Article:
1.2 m of textual records (2 v.) and other material
Joseph Baruch Salsberg (1902-1998) was a labour leader, political activist, politician, insurance salesman, and journalist. He was also active in various Jewish organizations, including the Canadian Jewish Congress (CJC), the Jewish Federation of Greater Toronto, and the New Fraternal Jewish Association. He is well-remembered by contemporaries, such as Sam Lipshitz, as a “champion of the people," committed to social justice, the plight of the working class, and the preservation of Jewish culture.
J. B. was born in Lagov, Poland on November 5, 1902 to Abraham and Sarah-Gittel Salsberg. Abraham immigrated to Toronto in 1910 and J. B. followed with his mother and two younger sisters in 1913. They settled at 73 Cecil Street. Abraham and Sarah-Gittel had additional children in Canada: Nathan (b. 1915), Reuven (Bob or Robert, b. 1917), Betty, and Thelma. Abraham worked as a peddler in Toronto.
J. B. briefly attended Landsdowne Public School, but dropped out around 1915, against his parents' wishes, and took a job in a leather goods factory to contribute to his family’s income. J. B.’s parents had hoped he would become a rabbi and, despite his full-time employment, J.B. continued to study Torah with scholars at the synagogue on Centre Avenue.
In 1917, J. B. decided to pursue the ideas of Zionism and socialism and, abandoning his plans to become a rabbi, became involved in establishing the Young Poale Zion organization, a Labour Zionist youth group dedicated to secular aims. Around 1922, J. B. was made secretary general of the Young Poale Zion of America in New York, where he worked for one year. Shortly after returning to Toronto, he became the organizer for the Hat, Cap, and Millinery Workers Union of North America in Chicago. J. B. married Dora Wilensky in 1927.
In 1926, J. B. joined the Communist Party of Canada (CPC). He was an active member of the CPC for 30 years, serving as the head of its Trade Union Department for two decades. In 1929 he was suspended from the party for one year as a dissenter. In 1932, he became the Southern Ontario District union organizer for the Communist Workers' Unity League.
It was as a member of the CPC that J. B. entered electoral politics. After a series of failed bids in municipal and provincial elections between 1935 and 1937, J. B. was elected alderman of Ward 4 in Toronto in 1938. He only held the position for one year. In 1943, J. B. was elected to the Ontario Legislature as the representative for the St. Andrew riding. J. B. sat as member of provincial parliament for the Labor-Progressive Party (the provincial wing of the CPC) for 12 years. For several years, he was the only elected Communist in North America. As MPP, he helped create legislation banning discrimination in public places and introduced a bill that would ensure fair employment practices in the province. He lost his seat to Allan Grossman in 1955 and unsuccessfully ran in the federal election later that year. Remembered by journalist Gordon Sinclair as “one of the best debaters in the house," J. B. was well-respected by members of all political parties. Out of admiration for J. B., Conservative Premier Leslie Frost named Salsberg Township in Northern Ontario in his honour.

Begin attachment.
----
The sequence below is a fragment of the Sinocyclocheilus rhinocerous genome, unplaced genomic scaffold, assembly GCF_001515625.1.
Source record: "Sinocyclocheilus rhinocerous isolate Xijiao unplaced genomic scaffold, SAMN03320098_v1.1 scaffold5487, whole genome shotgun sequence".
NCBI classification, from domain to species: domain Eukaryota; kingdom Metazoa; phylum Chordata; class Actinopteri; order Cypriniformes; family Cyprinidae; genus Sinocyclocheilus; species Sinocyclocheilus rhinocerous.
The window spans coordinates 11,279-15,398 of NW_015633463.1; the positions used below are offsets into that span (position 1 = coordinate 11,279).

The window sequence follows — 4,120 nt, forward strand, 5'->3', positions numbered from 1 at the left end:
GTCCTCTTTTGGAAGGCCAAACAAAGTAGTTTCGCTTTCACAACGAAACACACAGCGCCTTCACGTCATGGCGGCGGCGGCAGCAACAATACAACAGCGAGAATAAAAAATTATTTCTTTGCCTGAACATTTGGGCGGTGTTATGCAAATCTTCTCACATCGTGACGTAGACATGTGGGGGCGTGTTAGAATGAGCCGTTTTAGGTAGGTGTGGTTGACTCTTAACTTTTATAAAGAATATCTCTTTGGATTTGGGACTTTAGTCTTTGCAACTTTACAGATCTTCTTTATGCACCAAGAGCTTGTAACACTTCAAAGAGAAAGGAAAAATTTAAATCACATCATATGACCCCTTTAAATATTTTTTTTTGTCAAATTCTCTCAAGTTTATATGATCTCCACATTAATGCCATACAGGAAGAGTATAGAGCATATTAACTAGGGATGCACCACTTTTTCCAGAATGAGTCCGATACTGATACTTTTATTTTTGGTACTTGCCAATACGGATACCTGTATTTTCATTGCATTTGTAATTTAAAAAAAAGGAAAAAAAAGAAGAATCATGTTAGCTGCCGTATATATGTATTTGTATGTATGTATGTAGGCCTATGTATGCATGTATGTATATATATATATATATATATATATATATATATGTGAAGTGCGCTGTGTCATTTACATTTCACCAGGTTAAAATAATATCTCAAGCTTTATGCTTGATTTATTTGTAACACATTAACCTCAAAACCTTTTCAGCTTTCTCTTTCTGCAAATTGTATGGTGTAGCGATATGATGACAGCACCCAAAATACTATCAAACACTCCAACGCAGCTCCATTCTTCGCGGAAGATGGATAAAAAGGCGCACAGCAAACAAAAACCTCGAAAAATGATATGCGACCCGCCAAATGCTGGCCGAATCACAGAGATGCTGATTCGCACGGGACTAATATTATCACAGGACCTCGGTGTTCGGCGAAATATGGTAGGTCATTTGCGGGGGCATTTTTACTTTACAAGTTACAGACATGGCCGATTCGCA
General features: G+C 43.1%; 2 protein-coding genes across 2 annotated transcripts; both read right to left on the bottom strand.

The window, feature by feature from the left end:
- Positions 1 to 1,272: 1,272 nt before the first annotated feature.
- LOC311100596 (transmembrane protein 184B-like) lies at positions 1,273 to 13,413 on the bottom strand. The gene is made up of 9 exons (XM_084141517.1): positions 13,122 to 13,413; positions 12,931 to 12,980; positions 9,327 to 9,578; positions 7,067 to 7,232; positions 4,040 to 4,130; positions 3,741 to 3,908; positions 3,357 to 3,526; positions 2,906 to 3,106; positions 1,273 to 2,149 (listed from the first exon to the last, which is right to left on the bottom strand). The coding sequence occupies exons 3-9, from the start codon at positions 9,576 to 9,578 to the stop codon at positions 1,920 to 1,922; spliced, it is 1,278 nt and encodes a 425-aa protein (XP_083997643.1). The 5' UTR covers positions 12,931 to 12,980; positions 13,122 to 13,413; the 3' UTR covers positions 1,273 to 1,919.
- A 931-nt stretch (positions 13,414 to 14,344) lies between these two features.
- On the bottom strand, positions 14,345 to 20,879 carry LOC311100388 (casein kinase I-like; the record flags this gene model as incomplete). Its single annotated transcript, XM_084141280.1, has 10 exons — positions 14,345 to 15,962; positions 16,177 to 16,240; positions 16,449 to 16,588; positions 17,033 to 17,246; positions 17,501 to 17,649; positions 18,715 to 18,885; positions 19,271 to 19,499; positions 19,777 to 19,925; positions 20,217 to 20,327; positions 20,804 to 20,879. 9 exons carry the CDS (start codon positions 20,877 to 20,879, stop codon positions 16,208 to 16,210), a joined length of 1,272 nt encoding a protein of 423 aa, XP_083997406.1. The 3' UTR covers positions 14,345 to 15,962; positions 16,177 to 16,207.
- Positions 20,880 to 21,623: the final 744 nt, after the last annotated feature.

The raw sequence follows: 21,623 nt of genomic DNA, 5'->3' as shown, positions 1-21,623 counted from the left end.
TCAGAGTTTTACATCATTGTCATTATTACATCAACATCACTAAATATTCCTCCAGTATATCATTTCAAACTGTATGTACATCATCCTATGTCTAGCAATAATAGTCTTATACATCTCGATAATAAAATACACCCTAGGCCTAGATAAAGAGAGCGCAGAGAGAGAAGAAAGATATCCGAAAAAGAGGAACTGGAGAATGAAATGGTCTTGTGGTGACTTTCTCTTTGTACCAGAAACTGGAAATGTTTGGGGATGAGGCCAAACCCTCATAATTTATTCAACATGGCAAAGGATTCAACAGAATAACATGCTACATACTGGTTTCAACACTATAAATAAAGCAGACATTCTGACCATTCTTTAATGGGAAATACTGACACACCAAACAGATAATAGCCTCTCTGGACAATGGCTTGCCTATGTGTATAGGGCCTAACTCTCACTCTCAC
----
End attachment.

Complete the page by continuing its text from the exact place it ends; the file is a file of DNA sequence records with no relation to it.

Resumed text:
Throughout the 1930s and 1940s, J. B. had grown increasingly concerned about reports of Soviet antisemitism and privately urged party leaders to pursue the issue. In 1956, when Soviet First Secretary Nikita Khrushchev exposed the transgressions of Stalin’s regime, J. B. went to Moscow as part of a CPC delegation. After meeting with Khrushchev himself, it became clear to J. B. that antisemitism was indeed a problem in the USSR and that his efforts to probe the situation were being stonewalled.
J. B. publicly expressed his concerns about Soviet antisemitism in a series of articles published in the Vochenblatt from October 25, 1956 to December 13, 1956. He finally left the Communist Party in 1957. However, he remained a member of the United Jewish People’s Order (UJPO), a Communist Jewish fraternal organization.
Entering the business world, J. B. established the Model Insurance Agency Limited in 1957, where he served as president for several years. In 1959 J. B.’s wife, Dora, passed away. Around this time J. B. also resigned from the UJPO, along with other members who felt the organization needed to be more critical of the Soviet Union. They founded an alternative, non-Communist, left-wing Jewish organization, the New Fraternal Jewish Association, where J. B. served as president for several terms and edited its publication, Fraternally Yours.
In his later life, J. B. was active as an executive member of organizations, such as the CJC and the Baycrest Centre for Geriatric Care. He was the first chairman for the CJC Ontario Region’s Soviet Jewry Committee and the Committee for Yiddish. He also began writing an award-winning weekly column for the Canadian Jewish News. J. B. was awarded the CJC’s Samuel Bronfman Medal for distinguished service, and the Jewish Federation of Greater Toronto’s Ben Sadowski Award of Merit. A strong supporter of Israel, he was involved in the creation of two Israeli medical centres that are named in his honour. He also helped establish the J. B. and Dora Salsberg Fund and the J. B. Salsberg Fund for Yiddish at the Jewish Foundation of Greater Toronto. J. B. passed away in 1998.
The records were donated to the OJA in a series of accessions. Material from accessions 1991-5-4 and 1992-9-4 were donated by J. B. Salsberg. The remaining material was donated by his estate after his death.
Scope and Content